# Interpolation of inverse operators for preconditioning parameter-dependent equations This work was supported by the French National Research Agency (Grant ANR CHORUS MONU-0005)

## Abstract

We propose a method for the construction of preconditioners of parameter-dependent matrices for the solution of large systems of parameter-dependent equations. The proposed method is an interpolation of the matrix inverse based on a projection of the identity matrix with respect to the Frobenius norm. Approximations of the Frobenius norm using random matrices are introduced in order to handle large matrices. The resulting statistical estimators of the Frobenius norm yield quasi-optimal projections that are controlled with high probability. Strategies for the adaptive selection of interpolation points are then proposed for different objectives in the context of projection-based model order reduction methods: the improvement of residual-based error estimators, the improvement of the projection on a given reduced approximation space, or the re-use of computations for sampling based model order reduction methods.

## 1Introduction

This paper is concerned with the solution of large systems of parameter-dependent equations of the form

where takes values in some parameter set . Such problems occur in several contexts such as parametric analyses, optimization, control or uncertainty quantification, where are random variables that parametrize model or data uncertainties. The efficient solution of equation generally requires the construction of preconditioners for the operator , either for improving the performance of iterative solvers or for improving the quality of residual-based projection methods.

A basic preconditioner can be defined as the inverse (or any preconditioner) of the matrix at some nominal parameter value or as the inverse (or any preconditioner) of a mean value of over (see e.g. [21]). When the operator only slightly varies over the parameter set , these parameter-independent preconditioners behave relatively well. However, for large variabilities, they are not able to provide a good preconditioning over the whole parameter set . A first attempt to construct a parameter-dependent preconditioner can be found in [17], where the authors compute through quadrature a polynomial expansion of the parameter-dependent factors of a LU factorization of . More recently, a linear Lagrangian interpolation of the matrix inverse has been proposed in [11]. The generalization to any standard multivariate interpolation method is straightforward. However, standard approximation or interpolation methods require the evaluation of matrix inverses (or factorizations) for many instances of on a prescribed structured grid (quadrature or interpolation), that becomes prohibitive for large matrices and high dimensional parametric problems.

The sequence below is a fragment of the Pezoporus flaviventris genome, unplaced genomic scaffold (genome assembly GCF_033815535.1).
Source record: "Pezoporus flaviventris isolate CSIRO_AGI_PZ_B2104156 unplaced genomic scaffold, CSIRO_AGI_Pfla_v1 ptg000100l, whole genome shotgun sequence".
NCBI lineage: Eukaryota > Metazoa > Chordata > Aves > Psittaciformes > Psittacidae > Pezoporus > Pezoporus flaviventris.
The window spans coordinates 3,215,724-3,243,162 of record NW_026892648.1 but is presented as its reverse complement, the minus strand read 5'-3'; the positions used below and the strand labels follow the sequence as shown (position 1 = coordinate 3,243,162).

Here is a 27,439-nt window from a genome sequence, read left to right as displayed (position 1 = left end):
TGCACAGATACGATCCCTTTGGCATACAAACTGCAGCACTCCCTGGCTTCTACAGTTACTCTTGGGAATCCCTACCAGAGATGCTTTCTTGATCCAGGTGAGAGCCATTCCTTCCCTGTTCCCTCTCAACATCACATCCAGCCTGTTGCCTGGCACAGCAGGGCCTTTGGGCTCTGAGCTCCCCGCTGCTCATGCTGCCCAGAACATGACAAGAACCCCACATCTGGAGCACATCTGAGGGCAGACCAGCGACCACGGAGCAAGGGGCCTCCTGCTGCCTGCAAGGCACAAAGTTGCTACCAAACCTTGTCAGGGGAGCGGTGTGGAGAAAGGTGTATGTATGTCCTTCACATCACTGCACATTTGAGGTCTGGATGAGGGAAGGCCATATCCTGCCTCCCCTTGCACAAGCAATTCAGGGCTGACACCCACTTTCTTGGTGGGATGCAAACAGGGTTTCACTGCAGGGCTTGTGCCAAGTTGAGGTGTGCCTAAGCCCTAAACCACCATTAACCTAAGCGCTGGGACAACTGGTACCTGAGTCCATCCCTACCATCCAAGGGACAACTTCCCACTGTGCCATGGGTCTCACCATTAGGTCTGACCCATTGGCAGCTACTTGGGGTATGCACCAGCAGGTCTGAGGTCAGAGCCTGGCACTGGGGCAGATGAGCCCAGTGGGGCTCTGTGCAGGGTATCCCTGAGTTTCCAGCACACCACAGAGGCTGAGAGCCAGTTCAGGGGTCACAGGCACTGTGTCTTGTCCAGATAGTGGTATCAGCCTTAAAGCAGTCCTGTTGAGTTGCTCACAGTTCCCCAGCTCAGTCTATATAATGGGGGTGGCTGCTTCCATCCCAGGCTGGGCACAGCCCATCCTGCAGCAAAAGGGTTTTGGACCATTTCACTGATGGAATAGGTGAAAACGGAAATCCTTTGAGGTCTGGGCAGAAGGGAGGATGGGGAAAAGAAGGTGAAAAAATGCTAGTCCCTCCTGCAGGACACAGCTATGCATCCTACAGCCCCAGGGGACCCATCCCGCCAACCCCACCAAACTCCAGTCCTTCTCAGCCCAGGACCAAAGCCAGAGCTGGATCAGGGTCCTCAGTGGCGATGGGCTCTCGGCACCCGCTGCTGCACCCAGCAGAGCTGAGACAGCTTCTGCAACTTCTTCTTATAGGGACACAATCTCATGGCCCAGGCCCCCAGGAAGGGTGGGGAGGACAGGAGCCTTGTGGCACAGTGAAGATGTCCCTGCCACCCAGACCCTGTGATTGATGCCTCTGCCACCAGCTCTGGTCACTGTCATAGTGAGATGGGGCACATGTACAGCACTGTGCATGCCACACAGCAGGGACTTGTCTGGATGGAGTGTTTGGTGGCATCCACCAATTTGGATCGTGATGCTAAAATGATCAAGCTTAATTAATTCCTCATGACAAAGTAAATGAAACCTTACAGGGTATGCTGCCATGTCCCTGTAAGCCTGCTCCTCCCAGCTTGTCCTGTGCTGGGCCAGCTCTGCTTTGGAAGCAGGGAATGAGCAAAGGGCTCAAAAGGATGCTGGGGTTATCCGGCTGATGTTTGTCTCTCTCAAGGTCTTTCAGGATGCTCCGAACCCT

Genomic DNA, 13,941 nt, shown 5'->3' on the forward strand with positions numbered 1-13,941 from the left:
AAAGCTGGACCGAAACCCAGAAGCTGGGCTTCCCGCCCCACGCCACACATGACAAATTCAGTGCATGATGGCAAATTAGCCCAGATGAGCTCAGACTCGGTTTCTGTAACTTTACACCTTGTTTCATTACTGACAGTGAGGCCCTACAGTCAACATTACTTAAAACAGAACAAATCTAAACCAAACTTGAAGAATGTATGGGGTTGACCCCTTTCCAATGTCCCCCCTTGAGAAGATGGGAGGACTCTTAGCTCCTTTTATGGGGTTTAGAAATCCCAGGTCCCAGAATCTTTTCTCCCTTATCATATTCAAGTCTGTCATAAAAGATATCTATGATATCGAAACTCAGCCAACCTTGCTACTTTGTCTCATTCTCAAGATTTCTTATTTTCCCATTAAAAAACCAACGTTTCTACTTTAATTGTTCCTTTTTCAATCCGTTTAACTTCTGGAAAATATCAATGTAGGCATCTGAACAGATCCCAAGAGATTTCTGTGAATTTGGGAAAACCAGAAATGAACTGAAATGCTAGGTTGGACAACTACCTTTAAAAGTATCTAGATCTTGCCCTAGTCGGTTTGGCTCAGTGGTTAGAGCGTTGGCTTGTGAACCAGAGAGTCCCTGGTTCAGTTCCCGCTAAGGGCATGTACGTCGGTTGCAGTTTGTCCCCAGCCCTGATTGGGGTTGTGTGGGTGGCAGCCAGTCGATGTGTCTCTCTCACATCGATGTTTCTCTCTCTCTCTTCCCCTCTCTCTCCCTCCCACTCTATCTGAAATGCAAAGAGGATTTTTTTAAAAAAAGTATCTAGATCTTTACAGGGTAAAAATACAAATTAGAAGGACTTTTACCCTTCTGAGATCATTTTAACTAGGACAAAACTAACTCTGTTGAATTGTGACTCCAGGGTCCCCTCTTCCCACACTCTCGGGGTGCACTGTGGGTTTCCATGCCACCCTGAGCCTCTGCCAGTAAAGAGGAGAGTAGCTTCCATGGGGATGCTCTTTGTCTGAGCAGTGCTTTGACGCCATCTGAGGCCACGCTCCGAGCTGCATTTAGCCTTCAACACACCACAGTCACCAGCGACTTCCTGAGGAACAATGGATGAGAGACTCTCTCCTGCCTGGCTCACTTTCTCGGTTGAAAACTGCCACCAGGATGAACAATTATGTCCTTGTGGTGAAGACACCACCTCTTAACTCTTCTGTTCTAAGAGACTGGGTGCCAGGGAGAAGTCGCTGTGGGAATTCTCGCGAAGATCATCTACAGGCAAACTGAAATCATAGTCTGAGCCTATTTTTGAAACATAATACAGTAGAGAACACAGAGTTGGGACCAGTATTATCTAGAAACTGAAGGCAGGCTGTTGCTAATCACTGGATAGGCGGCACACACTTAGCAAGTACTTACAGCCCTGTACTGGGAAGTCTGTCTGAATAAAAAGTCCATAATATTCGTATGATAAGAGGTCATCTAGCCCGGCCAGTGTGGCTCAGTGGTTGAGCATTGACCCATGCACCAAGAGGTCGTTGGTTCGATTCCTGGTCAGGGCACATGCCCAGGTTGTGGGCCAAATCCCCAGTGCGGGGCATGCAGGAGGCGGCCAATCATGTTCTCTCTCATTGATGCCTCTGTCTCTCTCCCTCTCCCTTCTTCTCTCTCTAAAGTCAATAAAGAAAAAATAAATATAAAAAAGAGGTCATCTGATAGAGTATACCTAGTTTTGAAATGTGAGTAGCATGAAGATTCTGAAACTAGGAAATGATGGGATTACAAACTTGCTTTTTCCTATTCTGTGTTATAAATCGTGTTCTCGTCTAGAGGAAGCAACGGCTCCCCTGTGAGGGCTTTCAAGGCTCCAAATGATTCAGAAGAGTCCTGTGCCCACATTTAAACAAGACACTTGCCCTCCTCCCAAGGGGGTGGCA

In this paper, we propose an interpolation method for the inverse of matrix . The interpolation is obtained by a projection of the inverse matrix on a linear span of samples of and takes the form

where are arbitrary interpolation points in . A natural interpolation could be obtained by minimizing the condition number of over the , which is a Clarke regular strongly pseudoconvex optimization problem [30]. However, the solution of this non standard optimization problem for many instances of is intractable and proposing an efficient solution method in a multi-query context remains a challenging issue. Here, the projection is defined as the minimizer of the Frobenius norm of , that is a quadratic optimization problem. Approximations of the Frobenius norm using random matrices are introduced in order to handle large matrices. These statistical estimations of the Frobenius norm allow to obtain quasi-optimal projections that are controlled with high probability. Since we are interested in large matrices, are here considered as implicit matrices for which only efficient matrix-vector multiplications are available. Typically, a factorization (e.g. LU) of is computed and stored. Note that when the storage of factorizations of several samples of the operator is unaffordable or when efficient preconditioners are readily available, one could similarly consider projections of the inverse operator on the linear span of preconditioners of samples of the operator. However, the resulting parameter-dependent preconditioner would be no more an interpolation of preconditioners. This straightforward extension of the proposed method is not analyzed in the present paper.

The paper then presents several contributions in the context of projection-based model order reduction methods (e.g. Reduced Basis, Proper Orthogonal Decomposition (POD), Proper Generalized Decompositon) that rely on the projection of the solution of on a low-dimensional approximation space. We first show how the proposed preconditioner can be used to define a Galerkin projection-based on the preconditioned residual, which can be interpreted as a Petrov-Galerkin projection of the solution with a parameter-dependent test space. Then, we propose adaptive construction of the preconditioner, based on an adaptive selection of interpolation points, for different objectives: (i) the improvement of error estimators based on preconditioned residuals, (ii) the improvement of the quality of projections on a given low-dimensional approximation space, or (iii) the re-use of computations for sample-based model order reduction methods. Starting from a -point interpolation, these adaptive strategies consist in choosing a new interpolation point based on different criteria. In (i), the new point is selected for minimizing the distance between the identity and the preconditioned operator. In (ii), it is selected for improving the quasi-optimality constant of Petrov-Galerkin projections which measures how far the projection is from the best approximation on the reduced approximation space. In (iii), the new interpolation point is selected as a new sample determined for the approximation of the solution and not of the operator. The interest of the latter approach is that when direct solvers are used to solve equation at some sample points, the corresponding factorizations of the matrix can be stored and the preconditioner can be computed with a negligible additional cost.